In general the tests produced similar metallurgical responses, but with slight differences in performance between mineralised zones.  It should be noted that the PEA report mentions that the samples were “low talc mineralized composite”.  The results may therefore be interpreted as possibly not representative.

The cleaner flotation tests showed that regrinding was required to upgrade the bulk concentrates prior to separation of copper and lead minerals.  Concentrate regrinding was therefore incorporated into all locked cycle tests and open circuit cleaning tests.  The target regrind sizes were P80 24 μm for the copper-lead bulk concentrate and P80 40 μm for the zinc concentrate.

Flotation test work conducted in 2017 was focused on predicting the expected performance of the proposed copper and lead separation process, which required the use of larger test samples.  A pilot plant was operated to generate approximately 50 kilograms of copper and lead concentrate, which became test sample material in locked cycle testing of the copper and lead separation process.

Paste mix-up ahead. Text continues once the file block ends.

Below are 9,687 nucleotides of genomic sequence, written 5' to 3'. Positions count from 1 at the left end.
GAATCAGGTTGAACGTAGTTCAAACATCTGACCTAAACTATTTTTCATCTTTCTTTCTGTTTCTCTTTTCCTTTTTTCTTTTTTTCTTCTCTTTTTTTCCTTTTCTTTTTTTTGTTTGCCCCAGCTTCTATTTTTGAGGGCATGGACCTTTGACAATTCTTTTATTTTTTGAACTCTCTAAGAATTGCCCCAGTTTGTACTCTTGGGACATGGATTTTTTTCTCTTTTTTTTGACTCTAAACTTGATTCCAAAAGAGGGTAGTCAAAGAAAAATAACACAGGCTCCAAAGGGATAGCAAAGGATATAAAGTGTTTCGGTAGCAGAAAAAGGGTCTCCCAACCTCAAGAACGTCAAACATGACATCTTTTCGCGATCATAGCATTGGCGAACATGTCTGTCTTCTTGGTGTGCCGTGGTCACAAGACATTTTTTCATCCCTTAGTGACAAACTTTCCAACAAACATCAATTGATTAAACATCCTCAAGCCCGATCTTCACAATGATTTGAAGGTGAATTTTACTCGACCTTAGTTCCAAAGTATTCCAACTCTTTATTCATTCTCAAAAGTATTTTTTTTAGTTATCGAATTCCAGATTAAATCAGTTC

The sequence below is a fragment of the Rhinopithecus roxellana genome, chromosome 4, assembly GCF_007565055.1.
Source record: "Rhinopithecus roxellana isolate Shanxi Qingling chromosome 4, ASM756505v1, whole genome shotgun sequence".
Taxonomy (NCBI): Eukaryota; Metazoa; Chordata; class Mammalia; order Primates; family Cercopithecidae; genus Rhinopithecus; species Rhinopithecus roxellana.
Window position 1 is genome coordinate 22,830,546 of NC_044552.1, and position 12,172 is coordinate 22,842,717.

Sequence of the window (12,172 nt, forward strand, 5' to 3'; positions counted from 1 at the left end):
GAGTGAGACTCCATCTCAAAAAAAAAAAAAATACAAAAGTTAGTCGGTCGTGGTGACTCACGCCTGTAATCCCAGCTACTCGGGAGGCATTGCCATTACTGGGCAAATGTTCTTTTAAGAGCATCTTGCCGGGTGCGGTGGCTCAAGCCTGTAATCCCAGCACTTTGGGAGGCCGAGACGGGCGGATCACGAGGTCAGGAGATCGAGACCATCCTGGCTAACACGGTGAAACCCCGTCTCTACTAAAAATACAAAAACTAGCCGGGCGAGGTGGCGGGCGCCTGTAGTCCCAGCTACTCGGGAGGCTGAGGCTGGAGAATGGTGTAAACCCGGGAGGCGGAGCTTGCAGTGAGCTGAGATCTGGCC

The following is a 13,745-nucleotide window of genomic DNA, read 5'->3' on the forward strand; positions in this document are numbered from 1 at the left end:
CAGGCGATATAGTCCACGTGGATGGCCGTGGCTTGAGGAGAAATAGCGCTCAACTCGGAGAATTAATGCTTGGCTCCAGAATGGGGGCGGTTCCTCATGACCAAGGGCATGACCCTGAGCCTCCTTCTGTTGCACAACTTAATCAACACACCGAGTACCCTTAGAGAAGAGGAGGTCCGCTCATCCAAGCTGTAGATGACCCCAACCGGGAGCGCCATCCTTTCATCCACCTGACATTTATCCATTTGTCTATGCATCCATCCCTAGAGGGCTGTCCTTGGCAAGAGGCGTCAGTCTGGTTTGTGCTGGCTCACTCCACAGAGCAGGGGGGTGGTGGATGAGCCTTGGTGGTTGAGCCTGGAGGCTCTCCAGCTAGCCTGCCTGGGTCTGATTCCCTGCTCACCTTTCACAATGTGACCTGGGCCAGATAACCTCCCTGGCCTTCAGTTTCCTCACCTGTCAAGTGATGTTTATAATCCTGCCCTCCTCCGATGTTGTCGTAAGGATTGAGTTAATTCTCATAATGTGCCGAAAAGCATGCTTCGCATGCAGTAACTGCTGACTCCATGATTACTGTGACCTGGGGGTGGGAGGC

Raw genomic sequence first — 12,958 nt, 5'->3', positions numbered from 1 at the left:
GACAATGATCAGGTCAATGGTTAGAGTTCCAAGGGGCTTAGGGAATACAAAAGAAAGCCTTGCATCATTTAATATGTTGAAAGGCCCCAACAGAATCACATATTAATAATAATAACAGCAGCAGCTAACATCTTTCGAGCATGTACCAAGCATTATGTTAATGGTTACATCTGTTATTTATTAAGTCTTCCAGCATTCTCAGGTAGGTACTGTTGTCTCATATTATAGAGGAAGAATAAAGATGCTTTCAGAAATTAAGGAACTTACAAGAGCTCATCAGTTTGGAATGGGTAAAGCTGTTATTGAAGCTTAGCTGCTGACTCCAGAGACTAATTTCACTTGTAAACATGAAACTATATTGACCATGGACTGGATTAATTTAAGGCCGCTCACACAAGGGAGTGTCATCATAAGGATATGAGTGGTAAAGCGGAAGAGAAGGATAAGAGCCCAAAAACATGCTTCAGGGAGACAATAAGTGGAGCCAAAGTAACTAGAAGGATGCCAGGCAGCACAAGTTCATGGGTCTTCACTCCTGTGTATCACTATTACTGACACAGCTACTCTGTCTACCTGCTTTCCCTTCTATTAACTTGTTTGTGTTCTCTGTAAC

The lead concentrate produced from the locked cycle work contained only about 24% lead, due to contamination of the concentrate with talc minerals, much lower than the 41%-59% in previous test work on low talc samples.  According to Trilogy management, 2017 testwork showed that inclusion of additional talc flotation capacity will resolve this.

Table 5.5.1_1 compares the predicted metallurgical performance suggested in the Section 13 of the PFS report (Mineral Processing and Metallurgical Testing) and used in the cash flow model and the same for the 2013 PEA.